Once in the majors, he improved in each succeeding season. In 1991, he led the Indians with 28 homers. The following year, he teamed with Carlos Baerga to give the Tribe its first pair of 100-plus RBI sluggers since Al Rosen and Larry Doby in 1954. In 1993, he led the league in RBI for the first time. And in 1994, he emerged as a legitimate Triple Crown threat, batting .357 with 36 home runs and 101 RBI in just 106 games when the players’ strike cancelled the remainder of the season.
Although the residue of the strike cut eighteen games off the 1995 schedule, Belle became the first player in major league history to hit 50 doubles and 50 home runs in the same season and only the eighth to register 100-plus extra base hits. He tied Ruth’s record of most home runs in one month in September with 17 and set a major-league record with 31 home runs in two months, breaking a mark held by Ruth and Roger Maris. To boot, he equaled a major-leauge record with five home runs in two days. Belle also led the AL in home runs (50), RBI (126), total bases (377), runs (121), doubles (52), slugging percentage (.690), and extra base hits with 103.
Despite dominating the league offensively and leading the Indians to their first World Series berth since 1954, he lost the AL MVP vote to Vaughn, a decision which further embittered him towards the media. “I don’t even think Mo Vaughn should be MVP of the Red Sox,” an angry Belle told a reporter. “I think it should be Tim Wakefield.”
While his power numbers dropped slightly in 1996 (Belle managed a paltry 89 extra-base hits) he still belted 48 homers and upped his RBI count to 148. The total led the league for the second straight year and was the most in the AL since Ted Williams and Vern Stephens each drove in 159 in 1949.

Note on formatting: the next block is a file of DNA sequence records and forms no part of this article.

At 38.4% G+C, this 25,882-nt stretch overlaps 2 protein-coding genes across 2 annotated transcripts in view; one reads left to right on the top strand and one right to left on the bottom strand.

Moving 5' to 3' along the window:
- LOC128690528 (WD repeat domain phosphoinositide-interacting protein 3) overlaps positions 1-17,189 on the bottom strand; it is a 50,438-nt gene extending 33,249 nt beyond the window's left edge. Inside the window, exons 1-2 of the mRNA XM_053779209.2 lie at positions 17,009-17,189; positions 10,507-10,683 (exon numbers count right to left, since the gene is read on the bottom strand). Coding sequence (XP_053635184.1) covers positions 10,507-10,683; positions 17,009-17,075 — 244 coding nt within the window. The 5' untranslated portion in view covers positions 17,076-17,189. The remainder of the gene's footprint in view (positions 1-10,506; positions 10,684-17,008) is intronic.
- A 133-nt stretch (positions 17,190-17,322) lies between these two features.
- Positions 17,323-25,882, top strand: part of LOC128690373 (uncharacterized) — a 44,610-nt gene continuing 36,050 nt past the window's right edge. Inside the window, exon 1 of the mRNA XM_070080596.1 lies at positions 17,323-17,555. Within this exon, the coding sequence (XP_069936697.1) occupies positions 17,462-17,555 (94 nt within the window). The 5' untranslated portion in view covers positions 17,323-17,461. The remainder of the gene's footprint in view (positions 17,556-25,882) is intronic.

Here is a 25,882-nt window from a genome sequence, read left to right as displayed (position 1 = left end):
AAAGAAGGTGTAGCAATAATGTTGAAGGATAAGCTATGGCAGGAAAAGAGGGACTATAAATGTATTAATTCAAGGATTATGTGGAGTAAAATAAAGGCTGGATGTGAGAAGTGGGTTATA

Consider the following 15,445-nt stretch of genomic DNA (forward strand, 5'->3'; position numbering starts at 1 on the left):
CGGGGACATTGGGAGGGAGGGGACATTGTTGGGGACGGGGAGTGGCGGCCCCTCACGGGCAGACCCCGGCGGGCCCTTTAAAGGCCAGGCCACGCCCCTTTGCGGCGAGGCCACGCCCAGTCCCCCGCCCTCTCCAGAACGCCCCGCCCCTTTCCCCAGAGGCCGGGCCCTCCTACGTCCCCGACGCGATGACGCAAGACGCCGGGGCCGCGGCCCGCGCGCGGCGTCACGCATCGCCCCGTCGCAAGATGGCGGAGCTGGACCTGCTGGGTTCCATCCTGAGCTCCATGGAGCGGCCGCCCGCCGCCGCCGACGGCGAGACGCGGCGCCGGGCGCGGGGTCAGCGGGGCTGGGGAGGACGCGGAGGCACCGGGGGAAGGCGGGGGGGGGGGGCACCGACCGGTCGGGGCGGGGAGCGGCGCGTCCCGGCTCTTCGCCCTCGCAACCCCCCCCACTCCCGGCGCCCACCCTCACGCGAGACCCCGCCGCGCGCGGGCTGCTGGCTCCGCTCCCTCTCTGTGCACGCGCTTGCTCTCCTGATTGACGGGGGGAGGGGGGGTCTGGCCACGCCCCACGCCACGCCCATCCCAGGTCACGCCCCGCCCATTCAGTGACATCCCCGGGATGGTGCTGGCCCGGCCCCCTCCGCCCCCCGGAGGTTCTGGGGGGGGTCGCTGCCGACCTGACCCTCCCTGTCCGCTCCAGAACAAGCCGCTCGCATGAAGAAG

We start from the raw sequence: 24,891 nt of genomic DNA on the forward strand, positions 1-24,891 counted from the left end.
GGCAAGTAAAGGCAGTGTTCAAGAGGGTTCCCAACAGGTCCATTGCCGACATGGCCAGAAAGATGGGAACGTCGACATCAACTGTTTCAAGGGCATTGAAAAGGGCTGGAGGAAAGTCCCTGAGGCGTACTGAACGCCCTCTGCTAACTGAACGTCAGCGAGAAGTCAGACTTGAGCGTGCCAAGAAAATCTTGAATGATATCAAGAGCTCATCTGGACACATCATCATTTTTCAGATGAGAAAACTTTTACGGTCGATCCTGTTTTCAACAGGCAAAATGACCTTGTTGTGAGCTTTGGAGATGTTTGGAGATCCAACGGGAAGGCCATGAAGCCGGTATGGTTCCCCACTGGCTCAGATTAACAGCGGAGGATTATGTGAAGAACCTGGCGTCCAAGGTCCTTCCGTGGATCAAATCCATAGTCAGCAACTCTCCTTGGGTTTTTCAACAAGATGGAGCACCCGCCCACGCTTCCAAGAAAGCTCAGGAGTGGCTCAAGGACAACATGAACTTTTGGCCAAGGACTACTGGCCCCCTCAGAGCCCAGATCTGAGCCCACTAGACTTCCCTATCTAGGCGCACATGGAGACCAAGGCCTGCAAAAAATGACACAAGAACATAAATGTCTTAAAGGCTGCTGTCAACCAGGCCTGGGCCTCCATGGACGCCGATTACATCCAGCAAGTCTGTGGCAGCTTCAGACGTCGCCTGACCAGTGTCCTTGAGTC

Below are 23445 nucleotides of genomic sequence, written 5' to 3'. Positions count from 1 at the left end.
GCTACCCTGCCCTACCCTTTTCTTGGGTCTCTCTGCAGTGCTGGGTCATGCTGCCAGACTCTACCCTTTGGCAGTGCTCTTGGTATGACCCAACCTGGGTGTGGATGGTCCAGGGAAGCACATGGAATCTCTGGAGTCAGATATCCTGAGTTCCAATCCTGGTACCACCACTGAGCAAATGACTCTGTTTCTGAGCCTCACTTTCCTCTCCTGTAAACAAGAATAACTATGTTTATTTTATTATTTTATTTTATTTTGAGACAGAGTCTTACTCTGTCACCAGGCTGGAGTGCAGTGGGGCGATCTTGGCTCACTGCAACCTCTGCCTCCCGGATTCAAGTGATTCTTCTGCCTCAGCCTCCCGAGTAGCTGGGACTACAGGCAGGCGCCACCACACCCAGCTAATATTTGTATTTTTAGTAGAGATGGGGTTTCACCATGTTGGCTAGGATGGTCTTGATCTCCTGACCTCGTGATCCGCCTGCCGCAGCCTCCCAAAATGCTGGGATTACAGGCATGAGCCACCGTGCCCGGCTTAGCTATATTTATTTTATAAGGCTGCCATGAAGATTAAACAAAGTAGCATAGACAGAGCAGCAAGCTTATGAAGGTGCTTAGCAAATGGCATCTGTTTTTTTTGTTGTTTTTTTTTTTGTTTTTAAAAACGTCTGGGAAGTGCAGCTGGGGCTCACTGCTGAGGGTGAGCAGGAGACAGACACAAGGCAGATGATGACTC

Before the year was out, however, Belle shocked his adoring fans by signing a five-year, $55 million contract with the division rival White Sox. His first visit to Jacobs Field as a member of an opposing team prompted a shower of debris (including dollar bills and assorted coins) from the fans, an obscene gesture from Belle, and a fine from the league office. Adding fuel to the fire, Cleveland hosted the 1997 All-Star Game; Belle was named to the team but avoided all stadium events and was the only non-pitcher who didn’t play. “I’ll save myself the hassle,” Belle told AL skipper Joe Torre. “Then I won’t have to deal with the village idiots for a few innings.” The controversy may have contributed to a 1997 season that was disappointing by Belle standards — .274, 30 homers, 116 RBI — although he did put together a career-high 27-game hitting streak, tying the club record set in 1936 by Hall of Famer Luke Appling.
After the turmoil and unmet expectations of 1997, Belle rebounded with a vengeance in 1998, re-establishing himself as one of the game’s most daunting offensive machines. Much like 1995, a lukewarm start to the season was followed by a torrid second half, and Belle finished the year batting .328 (his highest average in a full season) with 49 round-trippers and a career-high 152 RBI. He fell one extra-base hit shy of becoming the first player since Stan Musial in 1948 with 400 total bases and 100 extra-base hits in the same season.